I received my latest bit of trademark happenings from this weekend’s Saturday Night Live Weekend Update, not a colleague’s blog. Skee-Ball, Inc., the owner of Skee-ball games filed suit against a company that runs Skee-ball tournaments under the moniker “Brewksee-Ball.” Whoops. Looks like the tourney company didn’t get a lawyer’s clearance on this one before they came up with the name. Not only is the Skee-ball mark an incredibly famous one, but it is highly distinctive trademark because it incorporates a fanciful word that has no meaning, and thus, no connection to the game on which it is applied. The obvious defense is that the Skee-ball mark has become generic, but I’m not so sure there are other manufacturers of this style of game, even though the public certainly knows the game by that particular name. I, myself, have trouble coming up with a generic name for the Skee-ball game without delving into a long patent-type description like a game including an upstream ramp and a downstream arrangement of concentric annular goals….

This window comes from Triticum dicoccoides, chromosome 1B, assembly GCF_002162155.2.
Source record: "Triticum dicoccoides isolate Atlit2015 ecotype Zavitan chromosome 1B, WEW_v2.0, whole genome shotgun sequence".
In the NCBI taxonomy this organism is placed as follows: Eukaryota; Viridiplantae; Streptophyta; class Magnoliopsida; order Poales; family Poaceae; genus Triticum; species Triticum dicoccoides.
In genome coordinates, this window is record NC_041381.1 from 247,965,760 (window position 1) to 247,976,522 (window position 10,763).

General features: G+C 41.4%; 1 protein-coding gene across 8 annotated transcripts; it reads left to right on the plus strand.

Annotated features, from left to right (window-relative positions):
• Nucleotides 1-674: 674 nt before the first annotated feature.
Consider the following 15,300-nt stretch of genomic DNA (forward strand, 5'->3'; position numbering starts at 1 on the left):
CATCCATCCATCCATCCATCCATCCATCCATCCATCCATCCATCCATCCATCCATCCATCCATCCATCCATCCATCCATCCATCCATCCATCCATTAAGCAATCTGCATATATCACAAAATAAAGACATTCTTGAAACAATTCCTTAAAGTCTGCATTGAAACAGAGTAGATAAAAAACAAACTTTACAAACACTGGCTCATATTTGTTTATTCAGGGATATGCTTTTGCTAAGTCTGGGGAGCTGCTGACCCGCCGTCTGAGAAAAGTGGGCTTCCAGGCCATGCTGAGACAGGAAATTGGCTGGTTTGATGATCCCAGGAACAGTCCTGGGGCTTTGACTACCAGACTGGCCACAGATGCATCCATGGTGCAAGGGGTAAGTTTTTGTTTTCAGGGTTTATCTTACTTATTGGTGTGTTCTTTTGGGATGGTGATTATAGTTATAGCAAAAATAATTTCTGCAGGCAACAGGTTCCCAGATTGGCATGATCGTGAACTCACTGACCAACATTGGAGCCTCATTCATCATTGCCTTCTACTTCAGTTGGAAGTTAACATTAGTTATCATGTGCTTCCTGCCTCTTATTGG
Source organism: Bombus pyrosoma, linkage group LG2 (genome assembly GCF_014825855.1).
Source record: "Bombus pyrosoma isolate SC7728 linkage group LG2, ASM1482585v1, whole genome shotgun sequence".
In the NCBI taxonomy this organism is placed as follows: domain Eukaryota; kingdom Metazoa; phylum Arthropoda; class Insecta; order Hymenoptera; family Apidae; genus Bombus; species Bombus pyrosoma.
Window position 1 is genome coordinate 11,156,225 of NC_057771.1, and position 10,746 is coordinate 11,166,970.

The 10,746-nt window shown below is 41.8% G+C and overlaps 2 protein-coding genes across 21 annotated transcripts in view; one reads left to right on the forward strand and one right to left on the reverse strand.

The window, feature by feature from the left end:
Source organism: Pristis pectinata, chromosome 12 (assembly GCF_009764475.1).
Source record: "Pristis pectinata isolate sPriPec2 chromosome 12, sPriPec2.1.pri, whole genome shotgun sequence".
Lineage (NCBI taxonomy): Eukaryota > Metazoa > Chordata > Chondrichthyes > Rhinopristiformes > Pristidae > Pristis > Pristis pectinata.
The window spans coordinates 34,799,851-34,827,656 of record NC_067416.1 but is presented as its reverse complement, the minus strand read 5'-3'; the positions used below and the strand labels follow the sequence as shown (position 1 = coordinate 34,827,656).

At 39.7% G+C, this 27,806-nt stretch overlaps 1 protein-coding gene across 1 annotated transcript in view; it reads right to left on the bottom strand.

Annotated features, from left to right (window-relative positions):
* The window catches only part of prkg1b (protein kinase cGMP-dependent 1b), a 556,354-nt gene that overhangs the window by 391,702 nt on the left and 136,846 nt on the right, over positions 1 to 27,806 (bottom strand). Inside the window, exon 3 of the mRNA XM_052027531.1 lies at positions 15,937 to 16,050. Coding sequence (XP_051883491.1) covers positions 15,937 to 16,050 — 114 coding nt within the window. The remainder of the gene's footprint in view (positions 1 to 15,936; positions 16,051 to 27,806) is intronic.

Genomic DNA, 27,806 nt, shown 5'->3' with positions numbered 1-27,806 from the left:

While I think there is otherwise a pretty clear prima facie case of infringement here, the transformative nature of the mark should add a slight wrinkle to the case. Does the addition of “Brew” to create “Brewskee,” a slang term for a beer, push this new phrase far enough away from the trademark that is clearly different? Of course, this may not even be brought up given that the mark has very likely become generic.